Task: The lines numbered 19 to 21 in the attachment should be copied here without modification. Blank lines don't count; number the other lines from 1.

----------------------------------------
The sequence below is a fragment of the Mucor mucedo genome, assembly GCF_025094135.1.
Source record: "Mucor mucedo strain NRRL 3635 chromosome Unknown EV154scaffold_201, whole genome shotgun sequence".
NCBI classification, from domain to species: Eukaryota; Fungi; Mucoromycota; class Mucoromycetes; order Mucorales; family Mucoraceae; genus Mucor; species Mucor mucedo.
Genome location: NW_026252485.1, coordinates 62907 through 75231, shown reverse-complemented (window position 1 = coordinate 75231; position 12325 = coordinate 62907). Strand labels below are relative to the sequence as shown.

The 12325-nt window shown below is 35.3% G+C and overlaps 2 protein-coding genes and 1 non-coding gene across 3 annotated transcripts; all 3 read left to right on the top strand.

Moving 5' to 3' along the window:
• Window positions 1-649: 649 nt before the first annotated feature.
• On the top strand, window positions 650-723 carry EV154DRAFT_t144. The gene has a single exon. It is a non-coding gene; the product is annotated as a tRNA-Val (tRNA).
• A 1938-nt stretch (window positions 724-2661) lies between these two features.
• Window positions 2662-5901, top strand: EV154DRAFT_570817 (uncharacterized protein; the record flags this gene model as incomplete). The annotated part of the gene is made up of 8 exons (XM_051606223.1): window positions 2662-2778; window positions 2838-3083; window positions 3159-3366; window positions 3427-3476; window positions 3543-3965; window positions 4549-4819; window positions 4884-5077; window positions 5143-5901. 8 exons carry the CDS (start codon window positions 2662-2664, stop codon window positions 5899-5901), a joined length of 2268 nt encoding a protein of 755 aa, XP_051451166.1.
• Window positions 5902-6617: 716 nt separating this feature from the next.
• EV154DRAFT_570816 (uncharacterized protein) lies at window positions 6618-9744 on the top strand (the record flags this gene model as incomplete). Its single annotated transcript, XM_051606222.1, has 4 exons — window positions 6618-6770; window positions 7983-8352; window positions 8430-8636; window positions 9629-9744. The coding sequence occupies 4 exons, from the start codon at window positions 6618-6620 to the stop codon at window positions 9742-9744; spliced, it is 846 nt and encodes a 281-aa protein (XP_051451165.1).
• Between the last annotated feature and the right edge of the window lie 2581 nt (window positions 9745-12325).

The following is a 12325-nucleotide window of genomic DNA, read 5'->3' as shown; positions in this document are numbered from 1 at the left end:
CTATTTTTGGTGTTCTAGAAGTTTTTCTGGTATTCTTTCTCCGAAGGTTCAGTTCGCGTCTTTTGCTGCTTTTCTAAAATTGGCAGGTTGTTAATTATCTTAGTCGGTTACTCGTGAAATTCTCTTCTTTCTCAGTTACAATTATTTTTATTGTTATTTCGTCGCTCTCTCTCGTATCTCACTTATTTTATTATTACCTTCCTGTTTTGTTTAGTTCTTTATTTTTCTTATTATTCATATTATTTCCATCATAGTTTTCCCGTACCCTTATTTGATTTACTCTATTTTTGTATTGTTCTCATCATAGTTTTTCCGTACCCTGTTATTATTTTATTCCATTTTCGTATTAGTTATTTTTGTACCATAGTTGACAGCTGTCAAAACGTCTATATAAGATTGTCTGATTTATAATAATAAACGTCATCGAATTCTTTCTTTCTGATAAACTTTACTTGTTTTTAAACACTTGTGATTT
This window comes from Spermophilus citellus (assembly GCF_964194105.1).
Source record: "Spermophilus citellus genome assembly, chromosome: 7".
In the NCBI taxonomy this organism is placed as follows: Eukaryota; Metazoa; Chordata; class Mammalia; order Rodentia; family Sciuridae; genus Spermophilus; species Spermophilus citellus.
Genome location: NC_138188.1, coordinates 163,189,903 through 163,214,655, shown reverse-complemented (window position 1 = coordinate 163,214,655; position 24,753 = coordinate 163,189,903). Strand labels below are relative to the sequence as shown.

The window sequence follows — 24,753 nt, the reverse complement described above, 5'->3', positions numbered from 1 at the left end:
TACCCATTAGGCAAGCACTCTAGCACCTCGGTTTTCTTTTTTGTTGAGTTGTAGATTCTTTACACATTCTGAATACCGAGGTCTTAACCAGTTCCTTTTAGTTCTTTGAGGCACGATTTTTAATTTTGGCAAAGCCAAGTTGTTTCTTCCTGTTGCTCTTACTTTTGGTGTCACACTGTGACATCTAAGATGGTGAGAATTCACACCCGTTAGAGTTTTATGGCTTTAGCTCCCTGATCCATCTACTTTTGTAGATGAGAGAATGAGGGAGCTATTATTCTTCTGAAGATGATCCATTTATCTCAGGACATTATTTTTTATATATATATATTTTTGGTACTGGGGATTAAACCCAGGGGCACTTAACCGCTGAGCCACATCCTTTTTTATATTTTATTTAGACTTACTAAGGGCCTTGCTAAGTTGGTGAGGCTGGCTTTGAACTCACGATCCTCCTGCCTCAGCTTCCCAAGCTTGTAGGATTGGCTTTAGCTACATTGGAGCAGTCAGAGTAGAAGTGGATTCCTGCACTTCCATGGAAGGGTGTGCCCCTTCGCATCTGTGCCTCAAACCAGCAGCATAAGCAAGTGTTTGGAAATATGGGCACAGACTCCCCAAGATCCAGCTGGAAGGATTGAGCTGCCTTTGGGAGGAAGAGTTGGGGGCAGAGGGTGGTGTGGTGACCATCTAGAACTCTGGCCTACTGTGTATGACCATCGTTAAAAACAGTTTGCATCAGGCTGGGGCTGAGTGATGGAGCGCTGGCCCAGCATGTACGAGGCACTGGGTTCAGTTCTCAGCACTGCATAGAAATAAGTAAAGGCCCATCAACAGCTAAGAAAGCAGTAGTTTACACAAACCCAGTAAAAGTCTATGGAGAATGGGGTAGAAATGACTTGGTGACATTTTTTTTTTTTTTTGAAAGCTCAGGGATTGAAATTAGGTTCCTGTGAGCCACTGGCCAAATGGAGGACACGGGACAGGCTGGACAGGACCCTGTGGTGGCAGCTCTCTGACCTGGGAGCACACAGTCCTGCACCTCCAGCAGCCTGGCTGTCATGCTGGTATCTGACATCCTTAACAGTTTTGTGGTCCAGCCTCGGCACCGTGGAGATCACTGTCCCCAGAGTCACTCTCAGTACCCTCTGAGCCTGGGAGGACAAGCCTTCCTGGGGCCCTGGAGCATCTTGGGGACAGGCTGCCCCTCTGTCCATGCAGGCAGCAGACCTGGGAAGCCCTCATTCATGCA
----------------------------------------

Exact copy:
Genome location: NC_138188.1, coordinates 163,189,903 through 163,214,655, shown reverse-complemented (window position 1 = coordinate 163,214,655; position 24,753 = coordinate 163,189,903). Strand labels below are relative to the sequence as shown.

The window sequence follows — 24,753 nt, the reverse complement described above, 5'->3', positions numbered from 1 at the left end:
TACCCATTAGGCAAGCACTCTAGCACCTCGGTTTTCTTTTTTGTTGAGTTGTAGATTCTTTACACATTCTGAATACCGAGGTCTTAACCAGTTCCTTTTAGTTCTTTGAGGCACGATTTTTAATTTTGGCAAAGCCAAGTTGTTTCTTCCTGTTGCTCTTACTTTTGGTGTCACACTGTGACATCTAAGATGGTGAGAATTCACACCCGTTAGAGTTTTATGGCTTTAGCTCCCTGATCCATCTACTTTTGTAGATGAGAGAATGAGGGAGCTATTATTCTTCTGAAGATGATCCATTTATCTCAGGACATTATTTTTTATATATATATATTTTTGGTACTGGGGATTAAACCCAGGGGCACTTAACCGCTGAGCCACATCCTTTTTTATATTTTATTTAGACTTACTAAGGGCCTTGCTAAGTTGGTGAGGCTGGCTTTGAACTCACGATCCTCCTGCCTCAGCTTCCCAAGCTTGTAGGATTGGCTTTAGCTACATTGGAGCAGTCAGAGTAGAAGTGGATTCCTGCACTTCCATGGAAGGGTGTGCCCCTTCGCATCTGTGCCTCAAACCAGCAGCATAAGCAAGTGTTTGGAAATATGGGCACAGACTCCCCAAGATCCAGCTGGAAGGATTGAGCTGCCTTTGGGAGGAAGAGTTGGGGGCAGAGGGTGGTGTGGTGACCATCTAGAACTCTGGCCTACTGTGTATGACCATCGTTAAAAACAGTTTGCATCAGGCTGGGGCTGAGTGATGGAGCGCTGGCCCAGCATGTACGAGGCACTGGGTTCAGTTCTCAGCACTGCATAGAAATAAGTAAAGGCCCATCAACAGCTAAGAAAGCAGTAGTTTACACAAACCCAGTAAAAGTCTATGGAGAATGGGGTAGAAATGACTTGGTGACATTTTTTTTTTTTTTTGAAAGCTCAGGGATTGAAATTAGGTTCCTGTGAGCCACTGGCCAAATGGAGGACACGGGACAGGCTGGACAGGACCCTGTGGTGGCAGCTCTCTGACCTGGGAGCACACAGTCCTGCACCTCCAGCAGCCTGGCTGTCATGCTGGTATCTGACATCCTTAACAGTTTTGTGGTCCAGCCTCGGCACCGTGGAGATCACTGTCCCCAGAGTCACTCTCAGTACCCTCTGAGCCTGGGAGGACAAGCCTTCCTGGGGCCCTGGAGCATCTTGGGGACAGGCTGCCCCTCTGTCCATGCAGGCAGCAGACCTGGGAAGCCCTCATTCATGCA